Camille recently did a presentation on here work and particularly Hacking the Body 2.0.
She discussed how the online project examines the practice of computing hacking and how choreography and participatory performance can be shaped by its ethos, methods and approaches. The project examines current rhetoric on personal code and data collection in the modern world to extend and question a variety of parameters of the states of the human body. It explores emerging technological tools and devices to find new ways to devise engaging performances as artists, and as a means to make immersive experiences for audiences and participants.
Camille discussed how she and Kate recently refined the conceptual framework, so that now ‘Hacking the Body 2.0’ is the next stage of this performance investigation, whereby data collected from medical and other physiological sensing devices, in consultation with the biotech experts and Brunel University, such as new blood glucose measuring devices, and mobile CT scanning, will be utilised as choreographic and/or participatory performance devising material.
With exponentially increased corporate interest wearable technology for fitness and health, this artistic exploration investigates from a different perspective, the aspects of states of the body, re-imagine them, re-code, repurpose or “hack” them into new interactive, participatory and choreographed performances, visual artefacts, and mobile applications for direct audience experience and engagement.
These performances will engage the public with theirs and others’ bodies from inside of their organs, blood and nervous system in these performance sculptures, movement and pervasive games.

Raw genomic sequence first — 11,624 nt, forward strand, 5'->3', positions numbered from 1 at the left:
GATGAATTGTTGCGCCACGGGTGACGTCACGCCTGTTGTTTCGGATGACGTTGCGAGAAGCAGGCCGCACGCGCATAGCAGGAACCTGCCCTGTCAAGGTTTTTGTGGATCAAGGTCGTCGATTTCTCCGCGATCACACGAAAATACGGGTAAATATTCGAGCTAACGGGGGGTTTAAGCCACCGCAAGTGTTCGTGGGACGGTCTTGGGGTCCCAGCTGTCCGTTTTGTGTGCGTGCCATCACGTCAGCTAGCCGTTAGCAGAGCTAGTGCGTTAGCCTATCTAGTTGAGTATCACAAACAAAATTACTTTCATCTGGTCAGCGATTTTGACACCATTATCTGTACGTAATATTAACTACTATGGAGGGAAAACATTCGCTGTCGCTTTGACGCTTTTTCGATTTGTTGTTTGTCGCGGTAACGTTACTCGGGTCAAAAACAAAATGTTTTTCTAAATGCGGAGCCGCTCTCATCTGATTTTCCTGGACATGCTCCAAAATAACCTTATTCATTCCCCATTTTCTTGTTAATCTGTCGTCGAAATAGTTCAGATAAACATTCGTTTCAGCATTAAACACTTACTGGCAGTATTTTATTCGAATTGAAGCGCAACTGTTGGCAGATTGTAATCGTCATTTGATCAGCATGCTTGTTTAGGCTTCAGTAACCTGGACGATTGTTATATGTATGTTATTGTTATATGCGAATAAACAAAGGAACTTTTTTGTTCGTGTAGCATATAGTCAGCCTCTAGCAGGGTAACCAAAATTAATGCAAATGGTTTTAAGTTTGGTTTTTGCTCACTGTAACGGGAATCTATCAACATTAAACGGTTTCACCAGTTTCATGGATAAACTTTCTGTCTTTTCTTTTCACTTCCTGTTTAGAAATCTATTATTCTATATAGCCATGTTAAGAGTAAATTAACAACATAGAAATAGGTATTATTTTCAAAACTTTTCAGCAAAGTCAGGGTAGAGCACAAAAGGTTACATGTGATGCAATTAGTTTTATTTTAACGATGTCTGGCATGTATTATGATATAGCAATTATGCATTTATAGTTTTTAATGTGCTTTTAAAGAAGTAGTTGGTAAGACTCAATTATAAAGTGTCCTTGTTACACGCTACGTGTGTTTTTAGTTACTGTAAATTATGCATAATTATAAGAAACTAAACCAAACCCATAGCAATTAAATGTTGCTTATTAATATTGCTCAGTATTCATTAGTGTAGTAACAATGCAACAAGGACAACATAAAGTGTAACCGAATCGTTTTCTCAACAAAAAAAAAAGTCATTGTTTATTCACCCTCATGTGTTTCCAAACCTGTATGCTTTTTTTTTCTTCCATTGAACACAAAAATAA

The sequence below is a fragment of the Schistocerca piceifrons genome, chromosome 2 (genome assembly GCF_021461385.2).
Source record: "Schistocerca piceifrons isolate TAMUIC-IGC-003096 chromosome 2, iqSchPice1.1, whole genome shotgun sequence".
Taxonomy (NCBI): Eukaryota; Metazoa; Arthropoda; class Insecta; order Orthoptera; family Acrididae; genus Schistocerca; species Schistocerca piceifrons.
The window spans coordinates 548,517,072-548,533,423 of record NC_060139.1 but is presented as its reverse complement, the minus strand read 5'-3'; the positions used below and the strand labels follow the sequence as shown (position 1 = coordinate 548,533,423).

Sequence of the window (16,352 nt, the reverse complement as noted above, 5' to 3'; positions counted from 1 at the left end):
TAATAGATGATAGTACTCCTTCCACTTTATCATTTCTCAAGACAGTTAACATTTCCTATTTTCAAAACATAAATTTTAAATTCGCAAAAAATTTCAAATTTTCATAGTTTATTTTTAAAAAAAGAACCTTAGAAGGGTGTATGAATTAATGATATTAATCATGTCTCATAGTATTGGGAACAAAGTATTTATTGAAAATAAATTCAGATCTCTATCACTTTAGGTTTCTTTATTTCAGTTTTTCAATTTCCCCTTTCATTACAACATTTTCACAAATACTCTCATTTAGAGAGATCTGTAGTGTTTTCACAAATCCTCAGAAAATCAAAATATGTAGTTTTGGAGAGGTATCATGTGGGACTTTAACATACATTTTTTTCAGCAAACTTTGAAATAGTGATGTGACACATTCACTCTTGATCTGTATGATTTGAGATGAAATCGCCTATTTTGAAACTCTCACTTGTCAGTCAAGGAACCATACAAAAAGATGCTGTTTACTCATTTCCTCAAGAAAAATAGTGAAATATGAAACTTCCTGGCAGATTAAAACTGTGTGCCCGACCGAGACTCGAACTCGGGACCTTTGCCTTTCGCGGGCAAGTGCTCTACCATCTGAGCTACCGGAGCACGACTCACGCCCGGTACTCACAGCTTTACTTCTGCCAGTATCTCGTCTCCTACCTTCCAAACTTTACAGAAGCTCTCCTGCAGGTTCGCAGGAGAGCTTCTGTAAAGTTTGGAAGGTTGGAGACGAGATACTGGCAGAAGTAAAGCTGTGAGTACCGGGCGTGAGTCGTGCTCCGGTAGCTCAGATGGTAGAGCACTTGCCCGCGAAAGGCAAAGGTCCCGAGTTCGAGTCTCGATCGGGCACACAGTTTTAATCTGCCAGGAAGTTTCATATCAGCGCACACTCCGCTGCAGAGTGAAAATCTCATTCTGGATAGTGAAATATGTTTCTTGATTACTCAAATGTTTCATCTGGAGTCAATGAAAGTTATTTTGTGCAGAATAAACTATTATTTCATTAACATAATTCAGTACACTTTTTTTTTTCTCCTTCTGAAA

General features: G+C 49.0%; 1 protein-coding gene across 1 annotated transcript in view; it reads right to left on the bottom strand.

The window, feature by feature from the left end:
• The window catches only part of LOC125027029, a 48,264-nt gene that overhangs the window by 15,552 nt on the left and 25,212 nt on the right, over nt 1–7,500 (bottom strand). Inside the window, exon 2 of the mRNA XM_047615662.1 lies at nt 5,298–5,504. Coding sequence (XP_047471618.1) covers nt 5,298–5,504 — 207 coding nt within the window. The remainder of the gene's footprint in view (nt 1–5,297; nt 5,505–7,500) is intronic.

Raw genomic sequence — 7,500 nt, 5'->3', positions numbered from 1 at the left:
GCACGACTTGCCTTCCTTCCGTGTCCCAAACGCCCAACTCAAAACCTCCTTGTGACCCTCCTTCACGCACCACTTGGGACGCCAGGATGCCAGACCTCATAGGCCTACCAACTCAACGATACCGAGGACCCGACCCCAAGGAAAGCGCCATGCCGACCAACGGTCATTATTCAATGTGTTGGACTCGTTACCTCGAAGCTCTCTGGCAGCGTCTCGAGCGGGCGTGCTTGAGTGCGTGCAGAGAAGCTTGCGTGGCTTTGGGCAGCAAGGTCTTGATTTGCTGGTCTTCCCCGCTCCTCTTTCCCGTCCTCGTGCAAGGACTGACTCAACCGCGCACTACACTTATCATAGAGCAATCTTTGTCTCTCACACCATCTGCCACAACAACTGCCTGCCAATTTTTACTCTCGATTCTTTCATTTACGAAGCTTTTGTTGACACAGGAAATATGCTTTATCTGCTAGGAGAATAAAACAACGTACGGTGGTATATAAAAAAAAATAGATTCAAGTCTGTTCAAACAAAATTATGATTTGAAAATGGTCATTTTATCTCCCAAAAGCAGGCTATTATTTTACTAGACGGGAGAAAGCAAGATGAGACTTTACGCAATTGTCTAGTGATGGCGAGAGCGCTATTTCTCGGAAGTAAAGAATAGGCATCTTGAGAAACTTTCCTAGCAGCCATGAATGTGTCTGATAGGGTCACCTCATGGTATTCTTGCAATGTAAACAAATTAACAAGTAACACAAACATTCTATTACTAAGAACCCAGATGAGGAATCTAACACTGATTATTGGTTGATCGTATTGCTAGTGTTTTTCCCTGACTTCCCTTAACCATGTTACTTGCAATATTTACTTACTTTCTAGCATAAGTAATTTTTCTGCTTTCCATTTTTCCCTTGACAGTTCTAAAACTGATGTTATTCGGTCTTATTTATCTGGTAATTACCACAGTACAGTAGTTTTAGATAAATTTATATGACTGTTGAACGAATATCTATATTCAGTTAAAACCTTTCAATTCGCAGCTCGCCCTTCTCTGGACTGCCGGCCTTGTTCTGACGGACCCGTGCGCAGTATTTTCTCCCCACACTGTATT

Through this investigation we hope to explore issues of personal data and privacy issues topical recently, as well as on how self-monitoring one’s own body data may lead new forms of narcissism and corporate spying, but also how understanding the inner workings of the body processes may or may not lead people to greater overall health and better physical habits. This project will critique concepts of electronic code versus body and extend into new parameters of exposing the body as part of the greater social, political and technological networks.
Our conceptual perspective, thus, also examines current rhetoric on code, hacking, networks, the quantified self, and data to extend into the parameters of inner and outer states of the human body. Therefore, we seek to address such questions such as:
1) Since only 10% of the body is known, how can we expose something about the body that is new and allow the public to see new dimensions of it to do something new with that knowledge?
2) The quantified self movement and fitness industry capitalises on the individual’s desire to know and keep track of their own physiological data – how can we challenge and reposition this desire into different discussions around what is this data, who owns it, and the ethics of this data collection?
3) Why are these issues compelling and beneficial for use in digital performance and how can we explore them more deeply through our work?
Participants will engage with their own body code during three ‘hacks’ or performative experiments, constructed to develop different approaches to using technology within performance contexts, in order to engage audience/participants in their own biological states. By repurposing emerging medical technologies, we will devise new types of choreographed and participatory performances, about and with participants’ body data. With the input and advice from the Brunel Centre for Electronic Systems Research CESR Research Fellow and expert, Dr Ruth Mackay.
New insights into body response and behaviour, as well as how human body data can be represented in novel ways within performance and reused in performance, will emerge. By allowing the public to engage with these body-data based performances and installations, they will engage with their physical existence differently. This hacking method of repurposing in collaborative settings can also be seen in previous work of the collaborators including Dr. Kate Sicchio’s work “Hacking Choreography”, which explored how dancers and live coding may be used to create dance performance.